Here are seven top negotiation tactics to use when selling your home. Even though they are simple, they are very effective. I use these tactics all the time with very great effect, which isn’t surprising. That’s because most real estate agents actually have very little practical experience negotiating, and don’t want to rock the boat because they very badly want the commission check.
Many of these tactics can be used in one form another, either when initially negotiating a purchase contract with the buyer, or later down the road if a buyer tries to in any way re-negotiate the deal based on what they discover in their due diligence or perhaps some change in their personal circumstances.
Tactic #1: the most important tactic of all is to maintain a productive, positive, and professional tone throughout negotiations. Think of negotiation as a discussion rather than an argument. You’re seeking agreement, not bitter acrimony. Remember that buyer and seller have the same ultimate goal – they just have different ideas on how to get there. Keep the other party engaged in the process by communicating with them in such as way as they know you want to make this work.
Tactic #2: keep in mind that it’s rare for a buyer’s first offer to be their absolute best offer. I always say that it’s rare an offer is so great it can’t possibly be improved on. Consider countering back at full price, or tighten up the terms, like inspection period and escrow length.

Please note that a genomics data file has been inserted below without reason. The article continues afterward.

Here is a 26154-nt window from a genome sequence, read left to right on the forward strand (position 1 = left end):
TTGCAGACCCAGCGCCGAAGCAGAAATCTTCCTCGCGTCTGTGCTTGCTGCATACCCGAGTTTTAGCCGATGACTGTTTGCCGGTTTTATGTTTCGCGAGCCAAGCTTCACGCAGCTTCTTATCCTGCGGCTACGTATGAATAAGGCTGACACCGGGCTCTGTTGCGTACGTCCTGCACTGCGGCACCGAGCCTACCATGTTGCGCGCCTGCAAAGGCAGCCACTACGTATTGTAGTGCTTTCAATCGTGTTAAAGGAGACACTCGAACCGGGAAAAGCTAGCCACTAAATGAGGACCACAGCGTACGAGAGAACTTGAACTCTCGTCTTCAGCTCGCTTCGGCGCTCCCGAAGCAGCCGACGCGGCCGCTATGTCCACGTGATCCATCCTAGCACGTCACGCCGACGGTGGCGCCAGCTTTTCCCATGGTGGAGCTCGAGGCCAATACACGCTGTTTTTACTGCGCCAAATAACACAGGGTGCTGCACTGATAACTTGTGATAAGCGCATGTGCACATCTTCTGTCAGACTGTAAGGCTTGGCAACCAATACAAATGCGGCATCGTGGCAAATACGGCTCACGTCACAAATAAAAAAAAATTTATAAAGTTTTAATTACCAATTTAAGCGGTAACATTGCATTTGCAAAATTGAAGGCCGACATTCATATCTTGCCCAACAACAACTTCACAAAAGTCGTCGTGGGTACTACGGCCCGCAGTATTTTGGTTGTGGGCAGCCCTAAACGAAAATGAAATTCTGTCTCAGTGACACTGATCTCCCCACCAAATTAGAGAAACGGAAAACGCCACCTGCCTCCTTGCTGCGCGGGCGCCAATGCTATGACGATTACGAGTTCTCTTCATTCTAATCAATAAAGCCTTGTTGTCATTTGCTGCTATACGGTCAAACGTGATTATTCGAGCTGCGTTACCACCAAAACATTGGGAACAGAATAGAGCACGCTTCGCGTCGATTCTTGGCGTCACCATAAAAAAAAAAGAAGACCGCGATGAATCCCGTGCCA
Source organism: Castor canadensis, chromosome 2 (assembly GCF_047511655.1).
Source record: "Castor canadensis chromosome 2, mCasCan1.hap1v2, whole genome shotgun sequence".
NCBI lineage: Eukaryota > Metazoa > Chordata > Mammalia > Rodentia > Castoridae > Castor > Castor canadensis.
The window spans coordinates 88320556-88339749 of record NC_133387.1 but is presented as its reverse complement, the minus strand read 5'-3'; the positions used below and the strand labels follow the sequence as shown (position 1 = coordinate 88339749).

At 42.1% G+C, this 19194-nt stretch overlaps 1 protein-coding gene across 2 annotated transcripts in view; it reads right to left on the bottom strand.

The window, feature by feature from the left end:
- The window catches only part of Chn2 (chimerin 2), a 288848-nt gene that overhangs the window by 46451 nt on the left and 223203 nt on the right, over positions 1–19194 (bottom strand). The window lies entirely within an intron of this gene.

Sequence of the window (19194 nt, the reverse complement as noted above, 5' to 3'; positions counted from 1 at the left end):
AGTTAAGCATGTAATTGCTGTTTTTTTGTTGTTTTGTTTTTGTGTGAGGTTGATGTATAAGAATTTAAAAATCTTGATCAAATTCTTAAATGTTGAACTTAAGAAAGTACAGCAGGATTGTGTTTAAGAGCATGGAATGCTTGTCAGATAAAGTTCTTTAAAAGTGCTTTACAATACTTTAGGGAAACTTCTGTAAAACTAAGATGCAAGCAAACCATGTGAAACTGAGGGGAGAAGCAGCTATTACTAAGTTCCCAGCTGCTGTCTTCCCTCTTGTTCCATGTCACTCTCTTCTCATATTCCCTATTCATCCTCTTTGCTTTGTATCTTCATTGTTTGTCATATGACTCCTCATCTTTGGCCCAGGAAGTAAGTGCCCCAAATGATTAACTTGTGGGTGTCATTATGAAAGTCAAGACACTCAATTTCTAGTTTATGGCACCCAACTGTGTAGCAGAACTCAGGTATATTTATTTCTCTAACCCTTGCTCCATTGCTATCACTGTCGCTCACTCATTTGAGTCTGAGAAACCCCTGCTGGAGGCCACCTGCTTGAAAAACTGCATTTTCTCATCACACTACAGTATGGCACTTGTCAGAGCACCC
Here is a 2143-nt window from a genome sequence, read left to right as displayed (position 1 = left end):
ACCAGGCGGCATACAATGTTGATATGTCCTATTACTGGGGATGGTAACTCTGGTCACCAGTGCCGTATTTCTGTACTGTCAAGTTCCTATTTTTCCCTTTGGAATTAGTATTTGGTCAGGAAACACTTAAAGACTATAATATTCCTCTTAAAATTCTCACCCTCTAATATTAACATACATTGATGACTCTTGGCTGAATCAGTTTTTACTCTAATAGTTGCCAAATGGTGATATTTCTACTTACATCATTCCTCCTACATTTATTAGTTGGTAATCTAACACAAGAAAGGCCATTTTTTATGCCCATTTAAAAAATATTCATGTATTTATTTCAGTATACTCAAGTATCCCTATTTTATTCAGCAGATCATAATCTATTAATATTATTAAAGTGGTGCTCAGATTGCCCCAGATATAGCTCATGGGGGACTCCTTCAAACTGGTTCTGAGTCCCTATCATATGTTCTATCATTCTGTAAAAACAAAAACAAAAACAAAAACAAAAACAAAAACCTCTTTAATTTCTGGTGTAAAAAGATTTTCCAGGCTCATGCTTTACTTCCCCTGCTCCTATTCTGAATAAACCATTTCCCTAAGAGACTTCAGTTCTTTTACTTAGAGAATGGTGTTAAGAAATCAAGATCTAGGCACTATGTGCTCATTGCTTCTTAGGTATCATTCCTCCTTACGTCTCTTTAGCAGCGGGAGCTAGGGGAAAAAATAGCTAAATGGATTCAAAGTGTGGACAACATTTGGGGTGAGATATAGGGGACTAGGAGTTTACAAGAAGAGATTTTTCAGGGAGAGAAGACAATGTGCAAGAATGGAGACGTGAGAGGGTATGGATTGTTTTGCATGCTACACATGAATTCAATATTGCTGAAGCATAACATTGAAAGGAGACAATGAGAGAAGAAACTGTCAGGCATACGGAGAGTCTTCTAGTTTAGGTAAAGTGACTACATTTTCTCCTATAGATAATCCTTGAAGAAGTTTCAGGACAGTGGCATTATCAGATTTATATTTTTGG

Tactic #3: When you make a counter offer, the default verbiage gives the buyer three days to respond. Consider shortening that up, to instill a sense of urgency in the buyer. The use of a “limited time offer” is a well-worn marketing technique, and it can be effective in real estate negotiations as well.
Tactic #4: Have some comps around which appear to offer less value than your house does, but which the price is higher, or at least equal, to what you are asking. Be prepared to go in-depth on this; actually talk with the buyer or buyer’s agent, and show them the comparatively superior value your home represents.
Tactic #5: If the market is appreciating, make sure the buyer knows what exactly is going on in the market right now. Go ahead and tell them the trends: how much prices are appreciating, how quickly homes are selling, and in particular, how many homes sell at or over asking price. Make sure they understand that they are getting a good deal, especially how much they stand to lose if they wait another few weeks or several months before they manage to get into contract on another property.
Tactic #6: Make sure they know that there is a lot of interest from buyers right now, and they don’t want to lose out on your home. Make sure they understand the kind of traffic you’re seeing at the open houses, the number of agents who call and inquiry about writing offers. Make sure the understand your home is a hot commodity and it won’t be around long.
Tactic #7: If the buyer is trying to re-negotiate the deal based on anything in the appraisal, or is simply re-negotiating based on some fact they have uncovered in their due diligence period, ask to see the appraisal. The appraisal is not normally given to the seller, as it is the buyer’s exclusive property. If they are renegotiating the deal in any way, and the appraisal has already been performed: get a copy. There may be some ammunition in there for you, for example, the property may have appraised higher than contract price, the appraiser could note the property is in generally good condition as compared to the comparables, or the value derived using the income or cost approach may be significantly higher than the comparable sales approach (where the appraised value is usually ultimately derived from).